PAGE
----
As a result, every president until Abraham Lincoln was either a Southerner or a Northerner who was willing (while president) to accommodate the slaveholding South. The dominant political figure in antebellum America was the pro-slavery Andrew Jackson, who in 1829 proposed eliminating electors while retaining pro-slavery apportionment rules rooted in the three-fifths clause — in effect creating a system of pro-slavery electoral-vote counts without the need for electors themselves.
Today, of course, slavery no longer skews and stains our system — and maybe the Electoral College system should remain intact. The best argument in its favor is simply inertia: Any reforms might backfire, with unforeseen and adverse consequences. The Electoral College is the devil we know.
But we should not kid ourselves: This devil does indeed have devilish origins.
The fact remains that the Electoral College is the last remaining vestige of slavery in our Constitution. It was not addressed after the Civil War largely for the reason that Professor Amar articulates above: “The best argument in its favor is simply inertia: Any reforms might backfire, with unforeseen and adverse consequences. The Electoral College is the devil we know.”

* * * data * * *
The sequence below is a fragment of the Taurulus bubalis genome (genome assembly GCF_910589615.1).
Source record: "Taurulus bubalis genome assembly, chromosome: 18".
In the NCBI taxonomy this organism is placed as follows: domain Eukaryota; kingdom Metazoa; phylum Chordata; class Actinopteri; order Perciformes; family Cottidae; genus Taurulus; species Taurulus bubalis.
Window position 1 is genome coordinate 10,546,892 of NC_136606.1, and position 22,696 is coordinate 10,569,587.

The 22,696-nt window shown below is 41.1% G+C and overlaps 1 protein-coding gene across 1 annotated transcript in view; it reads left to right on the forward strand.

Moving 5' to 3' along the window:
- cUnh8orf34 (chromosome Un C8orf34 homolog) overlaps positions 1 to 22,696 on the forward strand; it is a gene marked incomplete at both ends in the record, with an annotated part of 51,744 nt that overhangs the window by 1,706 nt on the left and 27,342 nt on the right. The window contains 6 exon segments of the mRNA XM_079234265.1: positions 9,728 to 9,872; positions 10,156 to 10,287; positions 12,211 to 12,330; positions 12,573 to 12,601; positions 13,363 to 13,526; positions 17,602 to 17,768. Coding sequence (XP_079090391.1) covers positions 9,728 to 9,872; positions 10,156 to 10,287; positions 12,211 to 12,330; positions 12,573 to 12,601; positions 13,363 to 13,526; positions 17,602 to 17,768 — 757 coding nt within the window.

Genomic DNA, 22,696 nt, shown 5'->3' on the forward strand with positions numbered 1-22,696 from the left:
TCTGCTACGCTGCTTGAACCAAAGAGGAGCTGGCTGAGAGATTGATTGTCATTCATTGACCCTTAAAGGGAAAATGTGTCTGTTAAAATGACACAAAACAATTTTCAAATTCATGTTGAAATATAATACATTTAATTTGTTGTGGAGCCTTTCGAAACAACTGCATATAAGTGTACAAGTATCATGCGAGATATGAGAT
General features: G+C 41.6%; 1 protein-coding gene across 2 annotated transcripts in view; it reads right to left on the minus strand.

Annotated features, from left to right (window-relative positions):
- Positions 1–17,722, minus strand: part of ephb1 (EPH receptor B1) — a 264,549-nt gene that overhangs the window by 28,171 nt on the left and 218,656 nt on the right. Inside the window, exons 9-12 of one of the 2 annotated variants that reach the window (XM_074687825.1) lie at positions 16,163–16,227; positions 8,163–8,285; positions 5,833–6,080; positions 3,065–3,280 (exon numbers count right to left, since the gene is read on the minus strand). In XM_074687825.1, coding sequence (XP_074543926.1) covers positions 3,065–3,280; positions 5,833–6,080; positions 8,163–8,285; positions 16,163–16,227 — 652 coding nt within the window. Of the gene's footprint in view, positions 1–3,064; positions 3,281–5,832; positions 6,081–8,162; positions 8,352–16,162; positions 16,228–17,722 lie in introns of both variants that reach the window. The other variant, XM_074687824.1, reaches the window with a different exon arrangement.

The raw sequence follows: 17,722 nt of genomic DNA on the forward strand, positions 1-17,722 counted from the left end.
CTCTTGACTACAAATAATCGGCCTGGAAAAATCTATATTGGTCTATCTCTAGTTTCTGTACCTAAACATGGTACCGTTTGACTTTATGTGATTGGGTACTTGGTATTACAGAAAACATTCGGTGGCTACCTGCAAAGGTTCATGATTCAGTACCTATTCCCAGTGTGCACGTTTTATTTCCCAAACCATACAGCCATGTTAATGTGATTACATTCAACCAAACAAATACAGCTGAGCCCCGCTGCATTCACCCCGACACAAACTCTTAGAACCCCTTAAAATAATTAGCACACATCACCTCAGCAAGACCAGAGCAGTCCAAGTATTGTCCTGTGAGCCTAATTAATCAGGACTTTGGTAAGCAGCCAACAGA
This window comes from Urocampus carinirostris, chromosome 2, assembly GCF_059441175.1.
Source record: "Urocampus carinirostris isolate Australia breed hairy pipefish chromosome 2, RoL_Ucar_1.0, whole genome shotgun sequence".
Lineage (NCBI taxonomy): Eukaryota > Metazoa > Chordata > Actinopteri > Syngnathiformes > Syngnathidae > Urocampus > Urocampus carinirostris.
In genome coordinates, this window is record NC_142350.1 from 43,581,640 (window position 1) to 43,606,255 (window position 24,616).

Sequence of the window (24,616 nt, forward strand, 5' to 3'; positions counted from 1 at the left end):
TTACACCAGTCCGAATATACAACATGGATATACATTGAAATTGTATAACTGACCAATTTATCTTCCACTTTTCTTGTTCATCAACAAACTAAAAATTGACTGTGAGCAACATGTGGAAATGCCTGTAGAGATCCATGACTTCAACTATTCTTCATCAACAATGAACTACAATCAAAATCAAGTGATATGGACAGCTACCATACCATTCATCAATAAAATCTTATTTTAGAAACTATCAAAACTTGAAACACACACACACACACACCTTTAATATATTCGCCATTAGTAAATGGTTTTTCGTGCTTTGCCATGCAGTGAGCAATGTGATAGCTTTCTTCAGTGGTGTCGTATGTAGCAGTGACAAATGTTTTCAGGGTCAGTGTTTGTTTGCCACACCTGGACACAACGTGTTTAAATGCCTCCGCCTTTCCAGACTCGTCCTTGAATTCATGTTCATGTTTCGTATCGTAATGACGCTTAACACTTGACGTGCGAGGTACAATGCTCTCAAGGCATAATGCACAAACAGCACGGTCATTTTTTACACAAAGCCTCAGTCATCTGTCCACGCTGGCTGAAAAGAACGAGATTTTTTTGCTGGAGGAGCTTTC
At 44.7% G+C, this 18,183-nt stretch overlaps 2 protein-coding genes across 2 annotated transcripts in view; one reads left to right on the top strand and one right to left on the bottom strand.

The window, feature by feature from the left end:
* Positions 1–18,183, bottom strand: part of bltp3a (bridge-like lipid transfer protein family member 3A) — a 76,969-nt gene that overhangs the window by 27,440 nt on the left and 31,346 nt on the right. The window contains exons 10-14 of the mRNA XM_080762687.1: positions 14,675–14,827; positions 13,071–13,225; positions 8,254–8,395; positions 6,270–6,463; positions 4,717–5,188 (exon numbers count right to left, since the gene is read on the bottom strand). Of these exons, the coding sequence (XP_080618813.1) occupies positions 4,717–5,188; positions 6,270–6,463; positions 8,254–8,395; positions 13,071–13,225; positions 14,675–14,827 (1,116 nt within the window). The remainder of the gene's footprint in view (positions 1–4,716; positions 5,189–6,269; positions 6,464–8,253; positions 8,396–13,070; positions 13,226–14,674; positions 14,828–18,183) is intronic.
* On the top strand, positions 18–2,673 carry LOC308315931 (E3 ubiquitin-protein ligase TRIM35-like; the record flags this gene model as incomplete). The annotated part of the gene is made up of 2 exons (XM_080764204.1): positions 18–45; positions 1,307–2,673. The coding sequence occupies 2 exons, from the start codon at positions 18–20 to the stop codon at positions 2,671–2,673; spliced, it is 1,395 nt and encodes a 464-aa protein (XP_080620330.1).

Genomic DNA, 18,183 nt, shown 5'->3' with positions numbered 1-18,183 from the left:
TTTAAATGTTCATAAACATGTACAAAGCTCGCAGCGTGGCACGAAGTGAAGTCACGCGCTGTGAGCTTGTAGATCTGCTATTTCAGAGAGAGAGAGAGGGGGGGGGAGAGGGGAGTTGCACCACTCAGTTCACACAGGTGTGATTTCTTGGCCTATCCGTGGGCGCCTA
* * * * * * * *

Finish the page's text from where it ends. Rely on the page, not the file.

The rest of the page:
It has been 154 years since the end of the Civil War and constitutionally-sanctioned slavery. Isn’t 154 years of inertia long enough? Have we not made substantial progress and advancement since then?
The Electoral College is an antiquated practice from our antebellum past that no longer serves its original intended purpose – empowering slave states. This last remaining vestige of slavery should be excised from our Constitution.
It’s time to amend the Constitution for a 21st Century America.